• You can file opposing documents. If the other party files a summary judgment motion first, you can file one, too. Or you can just provide evidence opposing the other party’s motion. Your attorney can help you with this, too.

  • Summary judgment might not dispose of the entire case. Lawsuits do not usually involve a singular issue or point of law. For example, in a wrongful death case you are arguing that the defendant acted negligently and that you are entitled to damages. It might be obvious that the defendant was negligent, and you might seek summary judgment just on that issue. The trial might need to proceed on the amount of damages that you are entitled to receive.

*Filing a Wrongful Death Lawsuit in Washington*Grieving family members can file a wrongful death lawsuit against the person whose negligence or wrongful act results in their loved one’s death. But only certain family members are eligible:

  • The personal representative of the loved one’s estate;
  • The loved one’s spouse or registered domestic partner;
  • The loved one’s children or stepchildren; or
  • Parents or siblings, if the loved one was not married or did not have any children.

The deadline for filing a wrongful death claim in Washington is three years from the date of the death.

Eligible survivors may seek compensation for:

  • Medical bills and funeral and burial expenses;
  • Lost wages
  • Pain and suffering
  • Loss of care, companionship and other noneconomic (not easily quantifiable) damages; and
  • Any relevant property damage costs.

*Contact Us Today*Contact one of our personal injury attorneys today for a free consultation if you or a loved one was injured or killed by an act of negligence. Our experienced attorneys will guide you through the litigation process, including a summary judgment motion if that is relevant in your case.

(image courtesy of Joseph Pearson)

Is Seattle’s New Gun Storage Law Legal?

Posted Friday, August 10, 2018 by Chris Thayer

Crime victims do not always know that they also have a right to file a civil lawsuit against the perpetrator. Criminal prosecutions focus on punishment of the criminal, and not compensating the victim.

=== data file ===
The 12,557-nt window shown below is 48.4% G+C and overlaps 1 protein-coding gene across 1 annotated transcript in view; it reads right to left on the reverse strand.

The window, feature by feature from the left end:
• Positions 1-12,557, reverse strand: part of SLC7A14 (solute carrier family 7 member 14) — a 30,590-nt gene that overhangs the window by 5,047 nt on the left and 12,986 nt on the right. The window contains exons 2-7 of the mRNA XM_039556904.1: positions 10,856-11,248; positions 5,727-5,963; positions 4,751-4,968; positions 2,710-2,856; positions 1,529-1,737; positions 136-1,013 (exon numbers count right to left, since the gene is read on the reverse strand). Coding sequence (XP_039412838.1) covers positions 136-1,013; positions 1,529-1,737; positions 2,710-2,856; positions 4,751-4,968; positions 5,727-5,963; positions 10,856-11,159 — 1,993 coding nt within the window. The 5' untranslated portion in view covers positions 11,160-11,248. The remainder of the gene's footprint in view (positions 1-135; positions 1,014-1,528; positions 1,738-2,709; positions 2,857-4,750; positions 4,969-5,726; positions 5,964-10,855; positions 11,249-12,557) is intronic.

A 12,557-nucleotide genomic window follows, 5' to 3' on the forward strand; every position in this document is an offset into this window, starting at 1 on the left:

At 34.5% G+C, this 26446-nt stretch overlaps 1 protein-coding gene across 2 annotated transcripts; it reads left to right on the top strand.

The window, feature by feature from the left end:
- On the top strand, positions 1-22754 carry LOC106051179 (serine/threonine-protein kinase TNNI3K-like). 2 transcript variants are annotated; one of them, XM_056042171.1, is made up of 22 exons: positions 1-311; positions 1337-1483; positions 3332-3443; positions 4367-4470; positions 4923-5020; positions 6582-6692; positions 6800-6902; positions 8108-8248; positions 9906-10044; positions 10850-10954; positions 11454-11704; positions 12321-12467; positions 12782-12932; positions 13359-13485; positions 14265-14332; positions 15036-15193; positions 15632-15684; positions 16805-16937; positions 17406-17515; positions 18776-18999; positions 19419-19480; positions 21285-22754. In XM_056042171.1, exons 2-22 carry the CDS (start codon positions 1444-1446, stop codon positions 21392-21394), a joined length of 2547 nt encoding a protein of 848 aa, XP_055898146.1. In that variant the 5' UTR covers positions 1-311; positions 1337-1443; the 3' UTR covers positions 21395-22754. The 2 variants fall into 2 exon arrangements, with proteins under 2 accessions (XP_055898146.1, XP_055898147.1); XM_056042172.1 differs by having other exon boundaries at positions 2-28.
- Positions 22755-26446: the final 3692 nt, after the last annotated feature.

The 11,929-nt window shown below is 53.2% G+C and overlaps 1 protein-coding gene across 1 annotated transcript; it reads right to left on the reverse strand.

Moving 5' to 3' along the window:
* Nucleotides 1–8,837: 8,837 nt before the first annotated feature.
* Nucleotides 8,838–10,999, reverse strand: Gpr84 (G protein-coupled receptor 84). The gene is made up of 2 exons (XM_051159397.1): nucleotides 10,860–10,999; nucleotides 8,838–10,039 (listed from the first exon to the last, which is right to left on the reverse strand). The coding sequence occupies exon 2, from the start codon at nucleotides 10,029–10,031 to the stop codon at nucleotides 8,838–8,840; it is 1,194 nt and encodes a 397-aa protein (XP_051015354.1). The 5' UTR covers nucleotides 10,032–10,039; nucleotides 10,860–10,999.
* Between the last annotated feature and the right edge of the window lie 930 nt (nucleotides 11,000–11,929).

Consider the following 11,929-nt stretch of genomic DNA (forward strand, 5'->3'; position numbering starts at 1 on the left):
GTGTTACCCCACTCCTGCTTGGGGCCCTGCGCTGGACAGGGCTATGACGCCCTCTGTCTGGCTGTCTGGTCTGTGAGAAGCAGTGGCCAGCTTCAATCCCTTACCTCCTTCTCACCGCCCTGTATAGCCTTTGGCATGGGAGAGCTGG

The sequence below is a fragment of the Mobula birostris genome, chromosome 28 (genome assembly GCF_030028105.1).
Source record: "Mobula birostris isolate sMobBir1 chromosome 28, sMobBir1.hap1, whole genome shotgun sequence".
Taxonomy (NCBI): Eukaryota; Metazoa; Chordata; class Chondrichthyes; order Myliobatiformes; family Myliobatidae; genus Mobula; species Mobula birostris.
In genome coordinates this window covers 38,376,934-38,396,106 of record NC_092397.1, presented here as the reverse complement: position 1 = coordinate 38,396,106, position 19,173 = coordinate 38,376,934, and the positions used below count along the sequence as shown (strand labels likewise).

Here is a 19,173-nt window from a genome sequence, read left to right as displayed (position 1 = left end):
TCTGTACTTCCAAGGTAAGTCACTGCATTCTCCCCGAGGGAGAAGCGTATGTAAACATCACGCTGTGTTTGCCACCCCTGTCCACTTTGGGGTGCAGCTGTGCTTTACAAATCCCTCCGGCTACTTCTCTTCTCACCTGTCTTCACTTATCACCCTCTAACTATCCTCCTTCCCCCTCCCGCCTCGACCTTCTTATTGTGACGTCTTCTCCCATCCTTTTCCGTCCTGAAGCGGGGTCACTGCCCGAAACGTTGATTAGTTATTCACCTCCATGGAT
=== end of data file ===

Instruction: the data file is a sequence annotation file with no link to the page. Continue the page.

Civil law often allows victims to seek compensation from the people whose actions caused them harm, as well as people other than the ones who directly harmed them. For example, a shooting victim might be able to sue both the shooter and the person who provided access to the weapon.

A new law in Seattle says exactly that, but is the ordinance legal?

*Lawsuits Over Gun Storage Laws*The National Rifle Association, Second Amendment Foundation, and two Seattle residents recently filed a lawsuit against the city of Seattle, claiming its new gun storage ordinance violates Washington state law.

Mayor Jenny Durkan signed the ordinance into law in July, but it does not take effect until January 2019. The new ordinance requires gun owners to keep their firearms locked up and penalizes them for failing to do so. Specifically, gun owners can be fined:

  • $500 for not locking up their firearm
  • Up to $1,000 if a minor or other unauthorized user accesses the weapon, and
  • Up to $10,000 if someone uses the weapon to commit a crime or hurt another person.

The law stems from the idea that it is negligent to allow unauthorized users to access a weapon. (The law will help victims filing personal injury lawsuits.) Giving others access can lead to tragic gun accidents and fatalities. In fact, a study found that only 36% of Washington gun owners say they keep their firearms locked and unloaded at home.

The NRA and SAF also filed a lawsuit against the City of Edmonds after the city council passed a similar gun storage ordinance. The Edmonds ordinance allows fines up to $10,000 when children and at-risk people have access to a gun owner’s firearm. The lawsuits say that Washington cities can not regulate guns and these storage requirements are gun regulations. The idea is that state law preempts (takes precedence over) city law.

*Filing a Personal Injury Lawsuit in Washington*Seattle’s new law will make it easier to establish negligence, but you can make that case regardless. If you are injured in a gun accident, you just need to prove that the gun owner breached a duty of care. This means that the owner had a responsibility (to you) to prevent the shooter from accessing the gun. For example, parents have a responsibility to keep their children from hurting others. This applies in school shootings and one-on-one incidents. If the parents know their child has a propensity for harming others, then they need to take special care to prevent the child from accessing their firearms.